Our third question in a series about 60-year-olds training but having more trouble than they used to, Chuck asks:
“Here’s a question I have and maybe some of your other readers can relate to: so, I keep running into lower back pain when I attempt exercises like dead lifts. The classic advice regarding form used to help but not so much anymore. I know you have much different views about form so interested in what you would suggest. My doctor believes my discs that cushion between the vertebrae are deteriorating, i.e., “you’re gettin’ old buddy, don’t play around with heavy weights!” I’m 66, granted, but seems like there still should be some way to rebuild my back. Maybe a nutritional approach? I’m not very convinced about collagen supplements, seems it just gets broken down into aminos and used however, not going to joint support in particular.”
What do doctors know about fitness?
I’m often criticized and told to stay in my lane when it comes to the medical system, so shouldn’t this advice go the other direction too!
Now, deteriorating discs certainly is a possibility. But was this diagnosed with x-rays or anything like that, or simply based on age and the symptoms?
Again, there are some people even older that do fine lifting heavy weights at even older ages.
But there are some that would stand to switch to different forms of lifting.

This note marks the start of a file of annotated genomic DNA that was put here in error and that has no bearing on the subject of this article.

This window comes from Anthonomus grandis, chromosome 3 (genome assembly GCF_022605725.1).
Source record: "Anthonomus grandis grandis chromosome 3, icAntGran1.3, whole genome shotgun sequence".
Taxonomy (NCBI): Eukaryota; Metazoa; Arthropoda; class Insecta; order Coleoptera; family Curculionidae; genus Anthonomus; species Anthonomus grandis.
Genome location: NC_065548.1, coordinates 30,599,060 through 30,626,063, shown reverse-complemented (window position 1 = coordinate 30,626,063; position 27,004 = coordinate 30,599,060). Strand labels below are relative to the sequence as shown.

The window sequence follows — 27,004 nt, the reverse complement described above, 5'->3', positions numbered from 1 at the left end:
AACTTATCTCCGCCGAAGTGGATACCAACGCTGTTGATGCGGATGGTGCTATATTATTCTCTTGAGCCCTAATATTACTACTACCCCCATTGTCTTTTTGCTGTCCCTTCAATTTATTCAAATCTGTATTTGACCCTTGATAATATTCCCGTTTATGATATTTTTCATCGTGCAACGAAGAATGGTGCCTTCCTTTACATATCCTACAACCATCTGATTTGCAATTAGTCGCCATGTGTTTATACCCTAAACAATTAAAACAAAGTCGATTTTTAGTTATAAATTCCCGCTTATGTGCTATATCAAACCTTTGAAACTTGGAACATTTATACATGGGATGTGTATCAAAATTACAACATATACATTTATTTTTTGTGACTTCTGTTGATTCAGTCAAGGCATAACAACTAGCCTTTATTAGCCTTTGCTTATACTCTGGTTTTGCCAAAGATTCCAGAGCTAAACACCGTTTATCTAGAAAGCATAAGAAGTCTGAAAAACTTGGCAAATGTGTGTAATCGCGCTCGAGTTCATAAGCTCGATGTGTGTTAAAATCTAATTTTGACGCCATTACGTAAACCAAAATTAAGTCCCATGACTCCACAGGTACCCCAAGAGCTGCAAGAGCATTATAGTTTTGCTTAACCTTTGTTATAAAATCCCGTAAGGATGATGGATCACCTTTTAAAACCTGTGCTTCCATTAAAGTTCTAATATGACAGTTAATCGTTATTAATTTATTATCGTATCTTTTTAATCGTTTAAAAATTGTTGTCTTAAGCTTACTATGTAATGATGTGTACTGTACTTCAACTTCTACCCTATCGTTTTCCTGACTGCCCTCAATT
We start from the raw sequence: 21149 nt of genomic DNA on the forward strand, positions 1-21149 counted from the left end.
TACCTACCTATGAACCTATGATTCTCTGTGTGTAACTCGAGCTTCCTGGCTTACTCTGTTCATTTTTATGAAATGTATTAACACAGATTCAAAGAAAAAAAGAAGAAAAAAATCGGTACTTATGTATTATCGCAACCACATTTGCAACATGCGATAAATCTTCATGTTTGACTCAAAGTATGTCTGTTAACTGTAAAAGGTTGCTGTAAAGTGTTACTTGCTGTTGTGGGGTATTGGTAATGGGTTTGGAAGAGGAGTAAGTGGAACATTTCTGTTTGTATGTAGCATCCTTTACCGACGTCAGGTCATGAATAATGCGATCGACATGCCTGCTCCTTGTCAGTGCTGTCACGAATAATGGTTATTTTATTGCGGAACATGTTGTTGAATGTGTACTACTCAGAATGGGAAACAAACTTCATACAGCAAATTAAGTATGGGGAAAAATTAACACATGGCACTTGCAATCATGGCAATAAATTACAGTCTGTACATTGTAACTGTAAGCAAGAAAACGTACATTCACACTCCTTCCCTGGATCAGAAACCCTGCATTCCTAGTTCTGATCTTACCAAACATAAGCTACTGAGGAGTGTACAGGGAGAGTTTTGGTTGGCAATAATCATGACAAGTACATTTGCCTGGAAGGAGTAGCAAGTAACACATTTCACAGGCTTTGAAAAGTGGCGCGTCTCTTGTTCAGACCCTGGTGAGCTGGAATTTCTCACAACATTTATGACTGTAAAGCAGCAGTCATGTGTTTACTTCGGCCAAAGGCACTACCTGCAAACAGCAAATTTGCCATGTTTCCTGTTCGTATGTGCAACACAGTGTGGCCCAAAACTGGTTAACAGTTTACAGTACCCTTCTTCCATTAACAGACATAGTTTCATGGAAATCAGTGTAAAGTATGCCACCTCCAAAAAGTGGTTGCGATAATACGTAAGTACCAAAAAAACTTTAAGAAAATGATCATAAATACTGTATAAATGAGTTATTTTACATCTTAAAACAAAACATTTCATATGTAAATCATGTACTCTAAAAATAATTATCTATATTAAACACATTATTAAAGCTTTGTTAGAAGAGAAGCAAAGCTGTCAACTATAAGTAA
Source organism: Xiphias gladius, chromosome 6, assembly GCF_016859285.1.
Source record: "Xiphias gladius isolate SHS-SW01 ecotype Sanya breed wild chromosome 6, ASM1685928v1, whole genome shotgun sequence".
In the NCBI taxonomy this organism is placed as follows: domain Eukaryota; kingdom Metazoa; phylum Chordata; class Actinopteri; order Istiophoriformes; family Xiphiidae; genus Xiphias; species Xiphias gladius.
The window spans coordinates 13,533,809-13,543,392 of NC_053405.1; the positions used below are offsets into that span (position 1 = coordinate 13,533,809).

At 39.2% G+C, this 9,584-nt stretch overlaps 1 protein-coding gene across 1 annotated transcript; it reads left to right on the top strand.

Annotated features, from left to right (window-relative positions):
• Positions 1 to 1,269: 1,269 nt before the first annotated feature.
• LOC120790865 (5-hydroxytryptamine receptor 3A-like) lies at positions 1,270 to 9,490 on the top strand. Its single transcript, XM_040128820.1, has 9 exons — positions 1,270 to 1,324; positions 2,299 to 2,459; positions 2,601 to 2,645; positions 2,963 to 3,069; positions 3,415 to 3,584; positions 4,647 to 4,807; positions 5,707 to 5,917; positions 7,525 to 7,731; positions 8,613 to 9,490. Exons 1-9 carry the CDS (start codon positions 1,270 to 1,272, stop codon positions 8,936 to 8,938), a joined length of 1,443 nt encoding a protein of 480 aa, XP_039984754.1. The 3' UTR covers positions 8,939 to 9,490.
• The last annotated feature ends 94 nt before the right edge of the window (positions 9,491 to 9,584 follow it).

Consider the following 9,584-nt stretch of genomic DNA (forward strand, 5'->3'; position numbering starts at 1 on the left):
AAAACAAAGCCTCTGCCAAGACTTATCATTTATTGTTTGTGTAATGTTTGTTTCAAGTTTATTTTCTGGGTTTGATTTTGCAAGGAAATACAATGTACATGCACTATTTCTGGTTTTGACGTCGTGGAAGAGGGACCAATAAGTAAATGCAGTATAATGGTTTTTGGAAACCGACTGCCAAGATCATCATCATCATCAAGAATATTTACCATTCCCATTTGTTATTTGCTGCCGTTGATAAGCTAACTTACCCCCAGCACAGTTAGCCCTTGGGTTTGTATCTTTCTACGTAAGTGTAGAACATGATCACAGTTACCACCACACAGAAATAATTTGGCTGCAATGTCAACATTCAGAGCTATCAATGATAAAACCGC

I know I sound like a broken record, but it depends!
In my opinion, collagen supplements might be useful, but I’d go for something even better if you can. Bone broth. Beyond the aminos inside you’ve got all kinds of other nutrients that may be especially helpful.
In the end minerals, vitamins and fatty acids will be important. Not just for joint and disc health, but everything so that’s an area worth looking at, including with supplementation.
There are certain herbs such as Horsetail or Cissus that may be useful (sorry I don’t sell those ones).
While nutrition is important, I go back to listening to your body as one of the most important things to do.
Normal deadlifts might not be the best for you for a variety of reasons. Maybe a change in stance is best. Try Sumo or Jefferson deadlifts instead.
Or just a partial. Something like the Health Lift might be healthier for your spine, even though you’d end up using far more weight.
But let your body be your guide. And let Beyond Biofeedback be your guide to doing just that. It’s on sale now for half price.